Orioles-Rays preview

ST. PETERSBURG, Fla. — The Baltimore Orioles find themselves in a precarious position as they come to the Rays for a three-game series, three games back of the division lead and tied with Detroit for the American League's second wild card, so if it wasn't obvious, every win counts from here out.

“Win games. It's real simple,” Orioles manager Buck Showalter said after a 5-2 loss to the Yankees on Sunday. “We have to win games regardless of how we get there. I don't care how it looks or how it happens. We need to have more runs than them after nine innings, or 10 or 11 or 12 and so on. It's a pretty simple equation right now.”

Baltimore (74-62) faces the Rays (58-77) seven times in their next 13 games, so Tampa Bay can again play a major spoiler role, as they did this weekend in taking two of three games from division-leading Toronto.

“Tough one today. Came up a little short obviously,” said Rays manager Kevin Cash after a 5-3 loss to Toronto, missing out on a potential sweep. “There were probably a couple more opportunities we didn't get.”

Monday's opener — a Labor Day 1:10 p.m. first pitch — pits Baltimore RHP Ubaldo Jimenez (5-11, 6.46 ERA) against Rays RHP Matt Andriese (6-6, 4.19 ERA).

Andriese opened the year 6-0 but has struggled since rejoining the rotation after the trade deadline — the Rays are committed to keeping him in what is now a six-man rotation, but he's 0-6 with a 5.47 ERA in his last 14 appearances, including seven starts.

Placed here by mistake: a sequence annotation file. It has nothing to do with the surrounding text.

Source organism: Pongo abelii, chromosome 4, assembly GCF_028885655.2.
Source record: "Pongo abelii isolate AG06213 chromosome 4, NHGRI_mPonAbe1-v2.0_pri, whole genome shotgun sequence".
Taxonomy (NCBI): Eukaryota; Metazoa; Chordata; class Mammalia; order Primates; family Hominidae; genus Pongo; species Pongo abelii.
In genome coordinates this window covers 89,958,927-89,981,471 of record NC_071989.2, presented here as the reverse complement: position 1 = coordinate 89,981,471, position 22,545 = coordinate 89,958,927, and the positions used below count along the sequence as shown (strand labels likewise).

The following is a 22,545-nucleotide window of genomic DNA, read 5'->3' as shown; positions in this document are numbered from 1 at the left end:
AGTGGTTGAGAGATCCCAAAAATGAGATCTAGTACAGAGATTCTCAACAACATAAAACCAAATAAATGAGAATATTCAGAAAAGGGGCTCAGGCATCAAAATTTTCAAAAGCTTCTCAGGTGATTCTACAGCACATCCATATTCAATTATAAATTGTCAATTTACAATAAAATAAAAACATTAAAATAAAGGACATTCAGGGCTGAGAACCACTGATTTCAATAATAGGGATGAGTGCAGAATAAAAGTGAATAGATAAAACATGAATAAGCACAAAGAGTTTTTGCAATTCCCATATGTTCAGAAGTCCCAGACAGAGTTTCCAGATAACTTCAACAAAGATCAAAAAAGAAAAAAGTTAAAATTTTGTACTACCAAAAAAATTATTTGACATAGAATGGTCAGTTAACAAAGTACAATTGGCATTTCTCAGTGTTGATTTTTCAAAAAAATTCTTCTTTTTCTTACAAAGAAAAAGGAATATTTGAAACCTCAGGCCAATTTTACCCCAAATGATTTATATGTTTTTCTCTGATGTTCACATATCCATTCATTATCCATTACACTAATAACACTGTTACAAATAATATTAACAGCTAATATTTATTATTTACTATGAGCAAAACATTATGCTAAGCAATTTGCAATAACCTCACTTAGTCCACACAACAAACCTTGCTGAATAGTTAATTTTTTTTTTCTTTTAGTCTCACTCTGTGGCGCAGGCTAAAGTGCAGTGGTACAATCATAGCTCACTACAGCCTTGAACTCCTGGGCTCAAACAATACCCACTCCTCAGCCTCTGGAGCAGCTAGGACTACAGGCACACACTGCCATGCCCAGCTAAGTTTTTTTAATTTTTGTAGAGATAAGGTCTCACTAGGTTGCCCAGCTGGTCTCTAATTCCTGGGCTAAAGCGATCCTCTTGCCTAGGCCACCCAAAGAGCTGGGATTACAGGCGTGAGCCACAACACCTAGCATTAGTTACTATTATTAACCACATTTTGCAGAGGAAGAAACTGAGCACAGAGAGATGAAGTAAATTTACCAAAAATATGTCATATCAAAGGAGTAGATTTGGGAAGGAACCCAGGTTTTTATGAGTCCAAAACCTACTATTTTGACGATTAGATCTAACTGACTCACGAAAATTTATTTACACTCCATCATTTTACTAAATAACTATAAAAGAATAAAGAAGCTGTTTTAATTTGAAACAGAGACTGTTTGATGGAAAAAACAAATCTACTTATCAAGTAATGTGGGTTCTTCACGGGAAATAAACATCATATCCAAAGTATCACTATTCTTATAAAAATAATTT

In his last start, he reset career highs for runs (7) and hits (10) allowed, including seven extra-base hits in a loss to Boston. For his career against the Orioles, he's 0-2 with a 7.04 ERA.

What's worse, Jimenez has a strong history against the Rays, with a 2.87 ERA and 4-2 career record, striking out 36 batters in 37.2 innings. In his only outing against Tampa Bay this year, he took a tough-luck loss in a 3-1 loss in April.

The Rays are relegated to spoiler status in a division they long since stopped being competitive in. Baltimore is in a different mode, struggling to stay close enough to take advantage of remaining head-to-head series against the Blue Jays and Red Sox.

“Whether we're playing here or in Tampa or in Detroit or in Boston, we're always playing people,” Showalter said of the target on his team's back. “There's never a time they're not engaged. Tampa is in a spot, you can see how they're playing right now. Detroit's right there and of course Boston's there. That's why you do all the things that we do to be a part of this. Enjoy the competition and enjoy the fruits of the players' labor to get this chance.”